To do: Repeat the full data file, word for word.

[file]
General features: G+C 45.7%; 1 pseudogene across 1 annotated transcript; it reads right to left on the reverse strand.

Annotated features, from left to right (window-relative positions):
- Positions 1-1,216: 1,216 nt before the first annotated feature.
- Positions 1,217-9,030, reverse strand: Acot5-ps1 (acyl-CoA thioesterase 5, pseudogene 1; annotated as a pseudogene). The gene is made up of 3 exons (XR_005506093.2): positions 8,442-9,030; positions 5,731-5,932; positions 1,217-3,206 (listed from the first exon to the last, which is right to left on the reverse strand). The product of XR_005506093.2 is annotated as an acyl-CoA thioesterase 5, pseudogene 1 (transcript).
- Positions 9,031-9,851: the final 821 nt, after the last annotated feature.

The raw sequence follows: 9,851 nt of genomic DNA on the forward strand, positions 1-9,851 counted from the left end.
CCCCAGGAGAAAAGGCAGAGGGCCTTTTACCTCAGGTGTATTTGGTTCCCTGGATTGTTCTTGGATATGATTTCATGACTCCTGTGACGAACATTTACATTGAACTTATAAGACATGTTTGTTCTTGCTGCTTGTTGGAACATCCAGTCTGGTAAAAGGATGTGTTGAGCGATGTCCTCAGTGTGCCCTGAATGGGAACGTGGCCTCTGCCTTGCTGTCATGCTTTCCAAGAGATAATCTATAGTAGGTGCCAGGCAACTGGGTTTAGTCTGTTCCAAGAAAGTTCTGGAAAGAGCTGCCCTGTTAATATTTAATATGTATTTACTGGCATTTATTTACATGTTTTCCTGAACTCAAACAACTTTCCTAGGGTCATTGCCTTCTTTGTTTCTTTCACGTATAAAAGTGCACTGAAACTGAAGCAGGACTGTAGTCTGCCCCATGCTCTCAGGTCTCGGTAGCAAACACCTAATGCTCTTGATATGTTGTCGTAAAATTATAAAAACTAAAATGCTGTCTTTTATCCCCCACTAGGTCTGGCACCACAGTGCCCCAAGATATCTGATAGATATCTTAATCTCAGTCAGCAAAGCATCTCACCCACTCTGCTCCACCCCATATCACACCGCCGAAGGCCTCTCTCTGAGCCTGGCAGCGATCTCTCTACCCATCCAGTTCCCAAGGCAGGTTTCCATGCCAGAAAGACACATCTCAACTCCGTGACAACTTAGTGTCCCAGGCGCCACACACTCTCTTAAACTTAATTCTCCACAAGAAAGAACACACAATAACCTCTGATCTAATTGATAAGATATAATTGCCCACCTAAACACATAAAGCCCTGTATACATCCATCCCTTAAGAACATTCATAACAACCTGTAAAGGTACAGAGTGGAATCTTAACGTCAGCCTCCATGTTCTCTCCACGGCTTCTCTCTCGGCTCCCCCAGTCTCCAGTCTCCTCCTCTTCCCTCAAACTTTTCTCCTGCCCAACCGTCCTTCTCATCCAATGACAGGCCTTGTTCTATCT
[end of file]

General features: G+C 45.7%; 1 pseudogene across 1 annotated transcript; it reads right to left on the reverse strand.

Annotated features, from left to right (window-relative positions):
- Positions 1-1,216: 1,216 nt before the first annotated feature.
- Positions 1,217-9,030, reverse strand: Acot5-ps1 (acyl-CoA thioesterase 5, pseudogene 1; annotated as a pseudogene). The gene is made up of 3 exons (XR_005506093.2): positions 8,442-9,030; positions 5,731-5,932; positions 1,217-3,206 (listed from the first exon to the last, which is right to left on the reverse strand). The product of XR_005506093.2 is annotated as an acyl-CoA thioesterase 5, pseudogene 1 (transcript).
- Positions 9,031-9,851: the final 821 nt, after the last annotated feature.

The raw sequence follows: 9,851 nt of genomic DNA on the forward strand, positions 1-9,851 counted from the left end.
CCCCAGGAGAAAAGGCAGAGGGCCTTTTACCTCAGGTGTATTTGGTTCCCTGGATTGTTCTTGGATATGATTTCATGACTCCTGTGACGAACATTTACATTGAACTTATAAGACATGTTTGTTCTTGCTGCTTGTTGGAACATCCAGTCTGGTAAAAGGATGTGTTGAGCGATGTCCTCAGTGTGCCCTGAATGGGAACGTGGCCTCTGCCTTGCTGTCATGCTTTCCAAGAGATAATCTATAGTAGGTGCCAGGCAACTGGGTTTAGTCTGTTCCAAGAAAGTTCTGGAAAGAGCTGCCCTGTTAATATTTAATATGTATTTACTGGCATTTATTTACATGTTTTCCTGAACTCAAACAACTTTCCTAGGGTCATTGCCTTCTTTGTTTCTTTCACGTATAAAAGTGCACTGAAACTGAAGCAGGACTGTAGTCTGCCCCATGCTCTCAGGTCTCGGTAGCAAACACCTAATGCTCTTGATATGTTGTCGTAAAATTATAAAAACTAAAATGCTGTCTTTTATCCCCCACTAGGTCTGGCACCACAGTGCCCCAAGATATCTGATAGATATCTTAATCTCAGTCAGCAAAGCATCTCACCCACTCTGCTCCACCCCATATCACACCGCCGAAGGCCTCTCTCTGAGCCTGGCAGCGATCTCTCTACCCATCCAGTTCCCAAGGCAGGTTTCCATGCCAGAAAGACACATCTCAACTCCGTGACAACTTAGTGTCCCAGGCGCCACACACTCTCTTAAACTTAATTCTCCACAAGAAAGAACACACAATAACCTCTGATCTAATTGATAAGATATAATTGCCCACCTAAACACATAAAGCCCTGTATACATCCATCCCTTAAGAACATTCATAACAACCTGTAAAGGTACAGAGTGGAATCTTAACGTCAGCCTCCATGTTCTCTCCACGGCTTCTCTCTCGGCTCCCCCAGTCTCCAGTCTCCTCCTCTTCCCTCAAACTTTTCTCCTGCCCAACCGTCCTTCTCATCCAATGACAGGCCTTGTTCTATCT